Jellyfish leave behind stingers called nematocysts or tentacles in the skin. There can be thousands of them. And, no, peeing on a jellyfish sting is not a treatment option. Read more...
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Can peeing on a jellyfish sting help treat it?
No, in spite of what you may have heard, peeing on a jellyfish sting is not a great idea. It makes for great television as Joey, Chandler, and Monica experienced in the iconic Friends episode that has everyone assuming this to be the treatment of choice. However, if you pee on your jellyfish sting, there is a good chance it will sting even more. That's also gross. I cannot imagine how many people have figured this out the hard way.
After someone is stung by a jellyfish, what should they immediately do to treat it on the beach and back home?
Jellyfish leave behind stingers called nematocysts or tentacles in the skin. There can be thousands of them. These stingers continue to release their venom into the skin causing pain, itching, and burning.
If you have vinegar available, rinse this over the area (adding a small bottle to a first aid kit is a good idea). If you do not have vinegar, think warm or hot water (not scalding just warm) to ease the pain, NOT ice or cold water as this will worsen the pain. Saltwater is preferable to freshwater.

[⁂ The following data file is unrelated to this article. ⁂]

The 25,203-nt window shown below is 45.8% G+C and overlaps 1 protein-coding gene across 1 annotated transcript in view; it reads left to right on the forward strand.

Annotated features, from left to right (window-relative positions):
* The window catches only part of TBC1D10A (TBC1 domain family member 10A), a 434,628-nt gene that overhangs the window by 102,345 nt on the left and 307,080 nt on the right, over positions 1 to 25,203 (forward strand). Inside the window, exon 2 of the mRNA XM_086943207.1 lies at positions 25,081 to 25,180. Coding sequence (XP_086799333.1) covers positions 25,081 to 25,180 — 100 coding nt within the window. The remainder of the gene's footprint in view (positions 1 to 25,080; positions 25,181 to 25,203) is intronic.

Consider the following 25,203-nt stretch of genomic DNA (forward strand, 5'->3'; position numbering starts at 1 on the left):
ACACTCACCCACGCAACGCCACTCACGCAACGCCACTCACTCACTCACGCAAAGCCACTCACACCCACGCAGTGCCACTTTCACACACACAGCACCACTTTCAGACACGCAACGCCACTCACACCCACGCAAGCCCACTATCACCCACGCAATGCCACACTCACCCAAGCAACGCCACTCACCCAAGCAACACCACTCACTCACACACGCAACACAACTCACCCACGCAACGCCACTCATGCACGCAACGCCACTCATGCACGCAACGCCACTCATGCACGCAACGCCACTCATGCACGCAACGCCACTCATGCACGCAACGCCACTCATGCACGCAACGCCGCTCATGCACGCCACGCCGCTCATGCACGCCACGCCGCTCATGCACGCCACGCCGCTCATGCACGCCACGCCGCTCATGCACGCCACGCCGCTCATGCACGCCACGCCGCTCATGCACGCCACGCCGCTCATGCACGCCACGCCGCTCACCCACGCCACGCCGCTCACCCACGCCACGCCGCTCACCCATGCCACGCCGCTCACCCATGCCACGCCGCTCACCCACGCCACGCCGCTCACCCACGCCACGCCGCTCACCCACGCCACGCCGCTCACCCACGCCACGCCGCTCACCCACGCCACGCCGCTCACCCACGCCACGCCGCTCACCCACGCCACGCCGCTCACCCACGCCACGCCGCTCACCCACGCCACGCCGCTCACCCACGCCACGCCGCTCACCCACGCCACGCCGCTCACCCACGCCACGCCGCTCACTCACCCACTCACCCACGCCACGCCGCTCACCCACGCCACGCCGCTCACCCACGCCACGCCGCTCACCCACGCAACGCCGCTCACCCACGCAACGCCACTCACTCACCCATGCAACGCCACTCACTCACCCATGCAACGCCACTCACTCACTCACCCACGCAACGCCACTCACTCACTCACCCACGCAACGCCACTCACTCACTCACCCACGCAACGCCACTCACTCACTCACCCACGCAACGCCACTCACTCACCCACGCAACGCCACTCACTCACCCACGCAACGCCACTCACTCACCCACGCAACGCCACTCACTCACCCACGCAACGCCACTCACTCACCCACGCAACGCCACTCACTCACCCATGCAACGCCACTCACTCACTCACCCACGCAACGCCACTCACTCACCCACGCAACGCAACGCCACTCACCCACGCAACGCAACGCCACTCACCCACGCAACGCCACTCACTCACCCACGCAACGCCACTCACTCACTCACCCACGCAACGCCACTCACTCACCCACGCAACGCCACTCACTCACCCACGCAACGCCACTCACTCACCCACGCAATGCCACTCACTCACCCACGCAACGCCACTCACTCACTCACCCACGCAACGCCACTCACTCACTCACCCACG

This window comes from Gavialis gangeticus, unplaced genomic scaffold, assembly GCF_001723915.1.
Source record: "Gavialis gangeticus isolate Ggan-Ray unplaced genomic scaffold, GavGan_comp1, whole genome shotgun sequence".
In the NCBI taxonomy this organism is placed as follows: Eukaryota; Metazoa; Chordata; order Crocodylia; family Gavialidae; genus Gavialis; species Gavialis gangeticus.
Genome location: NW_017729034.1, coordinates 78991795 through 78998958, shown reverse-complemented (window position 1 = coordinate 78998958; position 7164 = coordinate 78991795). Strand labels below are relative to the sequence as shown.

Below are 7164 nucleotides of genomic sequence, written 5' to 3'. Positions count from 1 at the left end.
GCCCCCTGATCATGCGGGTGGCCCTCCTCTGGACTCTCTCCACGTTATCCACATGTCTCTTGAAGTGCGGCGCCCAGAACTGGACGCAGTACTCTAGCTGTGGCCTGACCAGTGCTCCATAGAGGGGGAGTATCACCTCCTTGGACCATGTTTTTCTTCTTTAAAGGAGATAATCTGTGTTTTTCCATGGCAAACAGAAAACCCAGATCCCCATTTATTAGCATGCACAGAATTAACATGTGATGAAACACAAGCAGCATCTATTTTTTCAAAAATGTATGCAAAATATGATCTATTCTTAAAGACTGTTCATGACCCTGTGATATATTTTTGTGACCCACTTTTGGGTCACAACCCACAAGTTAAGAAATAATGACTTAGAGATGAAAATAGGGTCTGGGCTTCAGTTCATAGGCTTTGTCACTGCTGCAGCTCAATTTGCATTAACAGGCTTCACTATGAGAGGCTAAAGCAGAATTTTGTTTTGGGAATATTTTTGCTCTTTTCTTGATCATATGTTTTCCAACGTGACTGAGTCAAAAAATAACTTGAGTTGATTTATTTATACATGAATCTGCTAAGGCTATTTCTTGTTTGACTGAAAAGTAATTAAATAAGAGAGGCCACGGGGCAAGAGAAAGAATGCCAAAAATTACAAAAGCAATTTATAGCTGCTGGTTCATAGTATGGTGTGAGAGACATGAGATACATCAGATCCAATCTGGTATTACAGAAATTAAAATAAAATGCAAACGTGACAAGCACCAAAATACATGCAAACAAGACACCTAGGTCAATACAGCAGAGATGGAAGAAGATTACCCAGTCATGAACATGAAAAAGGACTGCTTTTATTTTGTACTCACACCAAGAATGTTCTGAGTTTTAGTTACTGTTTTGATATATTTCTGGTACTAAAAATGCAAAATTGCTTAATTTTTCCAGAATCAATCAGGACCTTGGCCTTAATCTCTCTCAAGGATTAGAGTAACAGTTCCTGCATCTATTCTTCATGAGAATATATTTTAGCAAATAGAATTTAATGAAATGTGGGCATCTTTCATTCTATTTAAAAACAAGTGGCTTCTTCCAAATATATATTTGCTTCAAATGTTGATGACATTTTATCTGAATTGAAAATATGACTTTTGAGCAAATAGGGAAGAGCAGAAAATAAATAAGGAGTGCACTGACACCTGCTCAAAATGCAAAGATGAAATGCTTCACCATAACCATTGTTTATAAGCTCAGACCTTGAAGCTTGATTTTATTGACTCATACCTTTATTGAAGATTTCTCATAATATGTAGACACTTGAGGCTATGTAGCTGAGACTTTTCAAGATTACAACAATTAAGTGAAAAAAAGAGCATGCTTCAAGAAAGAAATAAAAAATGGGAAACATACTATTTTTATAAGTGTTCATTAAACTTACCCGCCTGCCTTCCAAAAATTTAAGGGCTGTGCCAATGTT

If you have tweezers, use these to remove the little stingers (if you haven’t already, it’s a good idea to add tweezers to your first aid kit). If you do not have tweezers, two credit cards pushing toward each other can be used as makeshift tweezers.
If tweezers aren't available, what might someone use to remove stingers?
If tweezers are not available on the beach, there are a few life hacks that may work in this setting:
taking two credit cards pressing towards each other to grip the stingers.
taking two popsicle sticks and gently pressing them towards each other.
take sand that is slightly wet to form a paste- cover the area. Let it dry, then take one credit card or your hotel keycard to scrape away.
What are the best OTC remedies for pain and a rash or hives?
What signs indicate someone should seek emergency medical care for a jellyfish sting?
If there is any sign of shortness of breath or difficulty breathing, muscle cramps, blisters, nausea or vomiting, swelling of the lips/eyes/or tongue, trouble swallowing, or numbness, it is important to seek emergency care.
After self-care for a sting, what signs indicate someone should see a doctor and why?
A persistent rash that is potentially worsening or not resolving is reasonable to seek out care. Severe pain, tenderness, or any signs of anaphylaxis warrant medical attention.